Ballarat Wildlife Park's Sumatran tigers Satu and Maneki enjoyed a variety of special treats to help raise awareness of the plight of their wild cousins and mark International Tiger Day on Wednesday.
Sumatran tigers are critically endangered as a result of poaching, deforestation and human conflict, with just 400 to 600 Sumatran tigers left in the wild.
To celebrate International Tiger Day, Satu and Maneki were treated to a range of enrichment activities including exposure to different scents and foods.
Coffee and spice scents were placed around their enclosures, whipped cream, pumpkin and bones were scattered for them to find and they enjoyed their favourite treat of blood mixed with gelatin.
Victoria's Ballarat Wildlife Park keeper Julia Castles said it was important to mark International Tiger Day to "pass the message on to as many people as possible to hopefully create positive change for the species".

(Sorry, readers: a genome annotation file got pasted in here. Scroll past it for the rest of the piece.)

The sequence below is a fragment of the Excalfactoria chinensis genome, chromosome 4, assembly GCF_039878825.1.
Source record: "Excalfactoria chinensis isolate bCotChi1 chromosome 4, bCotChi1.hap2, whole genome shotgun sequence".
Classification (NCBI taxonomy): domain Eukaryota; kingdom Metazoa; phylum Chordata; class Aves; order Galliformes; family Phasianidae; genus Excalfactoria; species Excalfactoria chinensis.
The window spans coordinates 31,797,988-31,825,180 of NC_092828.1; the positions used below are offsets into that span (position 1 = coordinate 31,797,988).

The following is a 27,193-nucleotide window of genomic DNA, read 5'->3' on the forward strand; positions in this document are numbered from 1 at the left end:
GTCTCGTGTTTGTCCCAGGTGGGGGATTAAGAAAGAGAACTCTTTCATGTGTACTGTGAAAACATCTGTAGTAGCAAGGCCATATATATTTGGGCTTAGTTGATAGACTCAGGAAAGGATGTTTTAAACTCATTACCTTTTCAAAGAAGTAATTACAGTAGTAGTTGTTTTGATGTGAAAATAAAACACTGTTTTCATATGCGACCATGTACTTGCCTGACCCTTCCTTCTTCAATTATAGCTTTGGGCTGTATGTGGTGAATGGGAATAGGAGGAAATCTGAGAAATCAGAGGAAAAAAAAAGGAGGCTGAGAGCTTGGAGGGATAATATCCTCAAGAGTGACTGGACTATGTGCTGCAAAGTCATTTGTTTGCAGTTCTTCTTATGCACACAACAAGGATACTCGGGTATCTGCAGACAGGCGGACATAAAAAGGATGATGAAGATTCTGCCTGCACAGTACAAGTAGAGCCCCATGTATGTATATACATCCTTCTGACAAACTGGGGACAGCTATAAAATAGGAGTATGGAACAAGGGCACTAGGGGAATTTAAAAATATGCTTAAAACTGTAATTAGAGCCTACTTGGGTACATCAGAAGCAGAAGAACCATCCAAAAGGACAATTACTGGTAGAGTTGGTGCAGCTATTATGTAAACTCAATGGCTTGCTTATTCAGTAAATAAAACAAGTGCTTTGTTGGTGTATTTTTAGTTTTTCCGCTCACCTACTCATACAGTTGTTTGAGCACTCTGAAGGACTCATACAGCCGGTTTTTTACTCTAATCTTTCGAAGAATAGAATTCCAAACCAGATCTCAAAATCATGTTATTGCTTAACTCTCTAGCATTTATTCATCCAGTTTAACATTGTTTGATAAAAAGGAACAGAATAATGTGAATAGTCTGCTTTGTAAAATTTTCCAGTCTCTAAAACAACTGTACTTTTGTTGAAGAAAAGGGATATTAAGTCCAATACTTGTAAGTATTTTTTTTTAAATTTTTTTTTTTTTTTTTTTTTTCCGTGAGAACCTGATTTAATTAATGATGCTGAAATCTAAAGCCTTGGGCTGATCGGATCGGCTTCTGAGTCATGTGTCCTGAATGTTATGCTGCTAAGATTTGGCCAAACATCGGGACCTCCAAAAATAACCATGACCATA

"The more people that hear about it the more they might want to help out either by sponsoring a tiger or helping to support breeding programs, conservation projects and research," she said.
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Satu and Maneki have enrichment every day to keep their minds active.
"Every morning they enter their enclosure they have something different and interactive. We've got to keep them stimulated in all sorts of ways so they can display their natural behaviour to hunt and forage."